Gardening was Terri’s idea. “Come out and keep me company,” she suggested. “It’ll help keep your mind off whatever’s bothering you.”
So Rooney grabbed a beer and joined her. He sat on the porch to watch her work. Trouble was, it did nothing to distract him from the way Clemente had died.
He knew this the moment she brought the spade from the shed. She drove it into the earth with her foot, the way he’d done to dig Clemente’s grave.
“How deep you want it?” he’d panted.
“Deep enough so’s the animals don’t drag him out, for a few months anyway.” Warner spat into the pile of earth beside him.
He looked at the little cherry tree behind her, its roots wrapped carefully in burlap.
Clemente’s head in a cloth sack as Warner’s gofers brought him to the site.
“Damn.” Terri stopped. “Damn roots.” She carefully placed the spade’s point inside the hole. Then again put her foot on the blade and slammed it down.
The way Warner had kneecapped Clemente. “How much you tell the captain?” he snarled.
Clemente screamed. “Nothin’, I swear, I just said I had information but I didn’t say what it was—”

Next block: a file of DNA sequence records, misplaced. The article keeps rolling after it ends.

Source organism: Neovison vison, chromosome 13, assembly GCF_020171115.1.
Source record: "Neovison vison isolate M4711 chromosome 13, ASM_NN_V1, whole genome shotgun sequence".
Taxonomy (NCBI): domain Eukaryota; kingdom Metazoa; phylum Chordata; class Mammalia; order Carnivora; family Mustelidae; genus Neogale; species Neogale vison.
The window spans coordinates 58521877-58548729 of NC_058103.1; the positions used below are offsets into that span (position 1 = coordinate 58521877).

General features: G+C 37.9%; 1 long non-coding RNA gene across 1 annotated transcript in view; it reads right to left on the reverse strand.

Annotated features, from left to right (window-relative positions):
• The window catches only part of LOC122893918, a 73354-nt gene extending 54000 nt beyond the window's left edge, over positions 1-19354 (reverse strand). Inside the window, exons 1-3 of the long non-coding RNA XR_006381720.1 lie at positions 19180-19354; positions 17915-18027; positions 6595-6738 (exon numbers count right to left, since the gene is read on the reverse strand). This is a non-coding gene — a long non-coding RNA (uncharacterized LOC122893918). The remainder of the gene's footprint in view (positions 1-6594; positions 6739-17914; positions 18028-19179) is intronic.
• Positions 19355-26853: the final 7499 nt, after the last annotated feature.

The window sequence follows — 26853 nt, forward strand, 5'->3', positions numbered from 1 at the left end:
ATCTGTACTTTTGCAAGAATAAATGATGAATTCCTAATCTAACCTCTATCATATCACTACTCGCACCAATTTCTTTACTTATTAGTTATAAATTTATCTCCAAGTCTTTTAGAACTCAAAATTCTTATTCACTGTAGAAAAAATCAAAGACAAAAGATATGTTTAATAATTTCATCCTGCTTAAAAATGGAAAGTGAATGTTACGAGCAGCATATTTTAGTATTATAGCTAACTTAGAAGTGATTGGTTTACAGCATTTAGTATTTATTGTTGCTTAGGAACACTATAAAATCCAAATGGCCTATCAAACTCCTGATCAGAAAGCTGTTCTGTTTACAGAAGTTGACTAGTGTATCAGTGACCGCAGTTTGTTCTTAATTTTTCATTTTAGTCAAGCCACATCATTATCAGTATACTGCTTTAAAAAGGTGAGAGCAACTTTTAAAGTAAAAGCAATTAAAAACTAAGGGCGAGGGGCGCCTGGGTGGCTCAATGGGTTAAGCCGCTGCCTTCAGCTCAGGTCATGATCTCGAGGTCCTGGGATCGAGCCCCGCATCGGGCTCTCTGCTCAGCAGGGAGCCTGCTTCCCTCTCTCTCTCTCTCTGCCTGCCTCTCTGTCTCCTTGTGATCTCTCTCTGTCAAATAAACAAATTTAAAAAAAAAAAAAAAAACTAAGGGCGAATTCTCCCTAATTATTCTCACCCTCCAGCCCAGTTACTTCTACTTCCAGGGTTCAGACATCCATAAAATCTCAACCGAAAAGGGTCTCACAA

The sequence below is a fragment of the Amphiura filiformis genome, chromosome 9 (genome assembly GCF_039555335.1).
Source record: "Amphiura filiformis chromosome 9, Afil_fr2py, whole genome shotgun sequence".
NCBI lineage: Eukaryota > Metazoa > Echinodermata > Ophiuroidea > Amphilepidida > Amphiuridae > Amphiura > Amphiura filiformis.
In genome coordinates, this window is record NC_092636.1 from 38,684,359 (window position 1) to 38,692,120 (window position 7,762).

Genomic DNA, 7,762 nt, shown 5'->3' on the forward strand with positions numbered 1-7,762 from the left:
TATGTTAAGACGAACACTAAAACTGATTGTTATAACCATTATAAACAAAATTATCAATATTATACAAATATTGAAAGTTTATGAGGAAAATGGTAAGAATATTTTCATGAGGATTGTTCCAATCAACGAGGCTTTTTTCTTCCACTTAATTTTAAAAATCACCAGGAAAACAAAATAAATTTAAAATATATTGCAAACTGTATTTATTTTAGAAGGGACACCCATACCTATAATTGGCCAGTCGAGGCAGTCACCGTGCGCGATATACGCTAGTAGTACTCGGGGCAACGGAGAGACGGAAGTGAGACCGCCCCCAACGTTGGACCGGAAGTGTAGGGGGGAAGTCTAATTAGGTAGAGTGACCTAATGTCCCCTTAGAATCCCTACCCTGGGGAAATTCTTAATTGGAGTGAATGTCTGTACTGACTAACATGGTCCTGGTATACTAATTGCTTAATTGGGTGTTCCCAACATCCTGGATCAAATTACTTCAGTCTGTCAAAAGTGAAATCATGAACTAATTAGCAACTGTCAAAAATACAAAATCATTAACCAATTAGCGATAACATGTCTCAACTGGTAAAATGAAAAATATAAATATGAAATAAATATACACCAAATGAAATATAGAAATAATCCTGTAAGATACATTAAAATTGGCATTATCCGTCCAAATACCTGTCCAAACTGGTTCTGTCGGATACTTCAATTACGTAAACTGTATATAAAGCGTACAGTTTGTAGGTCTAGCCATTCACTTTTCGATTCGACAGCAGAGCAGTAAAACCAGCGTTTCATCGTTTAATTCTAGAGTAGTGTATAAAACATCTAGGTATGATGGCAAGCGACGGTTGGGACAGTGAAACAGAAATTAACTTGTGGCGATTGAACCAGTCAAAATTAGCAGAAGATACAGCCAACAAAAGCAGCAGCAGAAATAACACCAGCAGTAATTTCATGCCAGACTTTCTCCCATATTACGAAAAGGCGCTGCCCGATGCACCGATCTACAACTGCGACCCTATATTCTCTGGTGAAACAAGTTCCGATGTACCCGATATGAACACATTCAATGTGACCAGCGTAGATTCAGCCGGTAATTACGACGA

Warner broke the other knee the same way. Clemente screamed for a long time after that.
Terri took the little tree and planted it, sack and all. Scooped the dirt in over the burlap, packed it down with her hands.
The way Clemente’s long fingers had scrabbled in the dirt, clutching and grasping, once he’d seen the hole Rooney had dug for him.
Terri disappeared around the side of the house again. Rooney sucked his beer down as fast as it would go.
She reappeared with a bag of red cedar mulch. Before he could think of something to say to distract her, she produced his KA-BAR. Punctured the middle of the bag, sliced it end to end. Turned it over and dumped the reddish-brown bark all over the earth.
Warner’s KA-BAR sliced into Clemente’s neck. The rookie’s blood, dark red mixing with brown as it poured into the soil that would bury him.
“Think I should plant flowers around the tree?” Terri asked.
Rooney threw up.
Christa M. Miller lives, writes, and gardens in northern New England. Gardening is normally a relaxing activity that does not stimulate disturbing thoughts, but this time they broke through. Visit Christa’s website at http://www.christammiller.com.